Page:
J. Courtney Sullivan is the New York Times bestselling author of the novels Commencement, Maine, The Engagements, and Saints For All Occasions.
David Grann is a NY Times bestselling author. His books include The Lost City of Z, The Devil and Sherlock Holmes, and Killers of the Flower Moon.
Tom Rachman is the author of four works of fiction: his bestselling debut, The Imperfectionists , which was translated into 25 languages; the critically acclaimed follow-up, The Rise & Fall of Great Powers ; a satirical audiobook-in-stories Basket of Deplorables ; and his most recent novel set in the art world, The Italian Teacher.
Donna Masini's latest collection of poems, 4:30 Movie, an elegy for her sister, explores personal loss, global violence, the ways in which movies shape our imaginations.
Chris Offutt is the author of two short story collections, three memoirs, and two novels including his most recent, Country Dark.
Tim Kreider is an essayist and cartoonist. His latest book is called I Wrote This Because I Love You.
Kevin Powers is the author of A Shout in the Ruins, The Yellow Birds and the poetry collection, Letter Composed During a Lull in the Fighting. He was born and raised in Richmond, VA. In 2004 and 2005 he served with the U.S. Army in Mosul and Tal Afar, Iraq. He studied English at Virginia Commonwealth University after his honorable discharge and received an M.F.A. in Poetry from the Michener Center for Writers at the University of Texas at Austin in 2012.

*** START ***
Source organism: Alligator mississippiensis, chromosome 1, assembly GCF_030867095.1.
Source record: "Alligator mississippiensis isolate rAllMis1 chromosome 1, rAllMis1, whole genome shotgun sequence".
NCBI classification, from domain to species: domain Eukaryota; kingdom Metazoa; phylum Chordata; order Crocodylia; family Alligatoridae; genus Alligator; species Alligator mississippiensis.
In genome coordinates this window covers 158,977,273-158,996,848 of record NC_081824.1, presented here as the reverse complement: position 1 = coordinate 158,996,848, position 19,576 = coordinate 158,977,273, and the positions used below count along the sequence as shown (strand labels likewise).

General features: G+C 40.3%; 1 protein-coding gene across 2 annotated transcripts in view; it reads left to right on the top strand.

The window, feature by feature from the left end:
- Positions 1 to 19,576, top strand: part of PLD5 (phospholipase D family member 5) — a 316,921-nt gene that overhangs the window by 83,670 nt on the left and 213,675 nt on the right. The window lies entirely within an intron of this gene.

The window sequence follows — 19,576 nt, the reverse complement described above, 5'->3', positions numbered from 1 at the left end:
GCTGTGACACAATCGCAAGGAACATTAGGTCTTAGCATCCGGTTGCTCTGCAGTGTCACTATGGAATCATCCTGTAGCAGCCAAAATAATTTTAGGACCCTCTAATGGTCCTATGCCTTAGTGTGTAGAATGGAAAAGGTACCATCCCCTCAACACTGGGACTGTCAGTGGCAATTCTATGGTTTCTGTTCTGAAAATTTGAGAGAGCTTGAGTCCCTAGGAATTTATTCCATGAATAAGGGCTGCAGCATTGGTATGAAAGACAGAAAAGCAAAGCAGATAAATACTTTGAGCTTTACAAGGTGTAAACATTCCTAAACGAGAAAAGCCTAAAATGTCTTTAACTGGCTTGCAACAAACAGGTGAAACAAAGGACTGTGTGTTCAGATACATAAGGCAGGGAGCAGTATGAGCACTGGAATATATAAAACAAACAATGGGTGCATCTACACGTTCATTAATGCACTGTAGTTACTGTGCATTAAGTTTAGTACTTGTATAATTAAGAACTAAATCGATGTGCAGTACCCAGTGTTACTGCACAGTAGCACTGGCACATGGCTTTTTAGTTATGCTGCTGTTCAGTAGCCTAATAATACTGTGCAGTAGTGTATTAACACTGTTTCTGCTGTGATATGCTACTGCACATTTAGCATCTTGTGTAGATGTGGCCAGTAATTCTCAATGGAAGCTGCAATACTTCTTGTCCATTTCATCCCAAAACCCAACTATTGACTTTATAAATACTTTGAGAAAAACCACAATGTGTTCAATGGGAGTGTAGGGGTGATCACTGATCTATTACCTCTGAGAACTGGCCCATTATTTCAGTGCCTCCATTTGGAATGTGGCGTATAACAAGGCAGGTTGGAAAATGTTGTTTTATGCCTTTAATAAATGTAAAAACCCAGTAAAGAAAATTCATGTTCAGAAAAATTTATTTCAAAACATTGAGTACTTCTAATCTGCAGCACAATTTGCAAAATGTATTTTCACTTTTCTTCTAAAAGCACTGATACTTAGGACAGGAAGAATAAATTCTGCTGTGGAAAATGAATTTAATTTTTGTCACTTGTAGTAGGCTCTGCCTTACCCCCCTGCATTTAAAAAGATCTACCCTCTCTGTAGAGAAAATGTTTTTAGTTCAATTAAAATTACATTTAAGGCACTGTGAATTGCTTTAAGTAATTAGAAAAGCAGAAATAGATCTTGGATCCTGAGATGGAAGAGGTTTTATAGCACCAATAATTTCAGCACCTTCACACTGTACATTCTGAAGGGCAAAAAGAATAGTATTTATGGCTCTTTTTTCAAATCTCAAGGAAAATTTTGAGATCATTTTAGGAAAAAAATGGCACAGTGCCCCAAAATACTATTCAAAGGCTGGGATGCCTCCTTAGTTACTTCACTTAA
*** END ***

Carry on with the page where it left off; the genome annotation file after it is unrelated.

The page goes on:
Curtis Sittenfeld is the bestselling author of five novels: Prep, The Man of My Dreams, American Wife, Sisterland, and Eligible. Her first story collection is called You Think It, I’ll Say It.
Sarah Henstra is the author of The Red Word and Mad Miss Mimic. She is is a professor of English literature at Ryerson University in Toronto.
Robert Kurson is an American author, best known for his 2004 bestselling book, Shadow Divers, the true story of two Americans who discovered a World War II German U-boat sunk 60 miles off the coast of New Jersey. His new book, Rocket Men, tells the story of Apollo 8, the first manned NASA mission to the moon in 1968.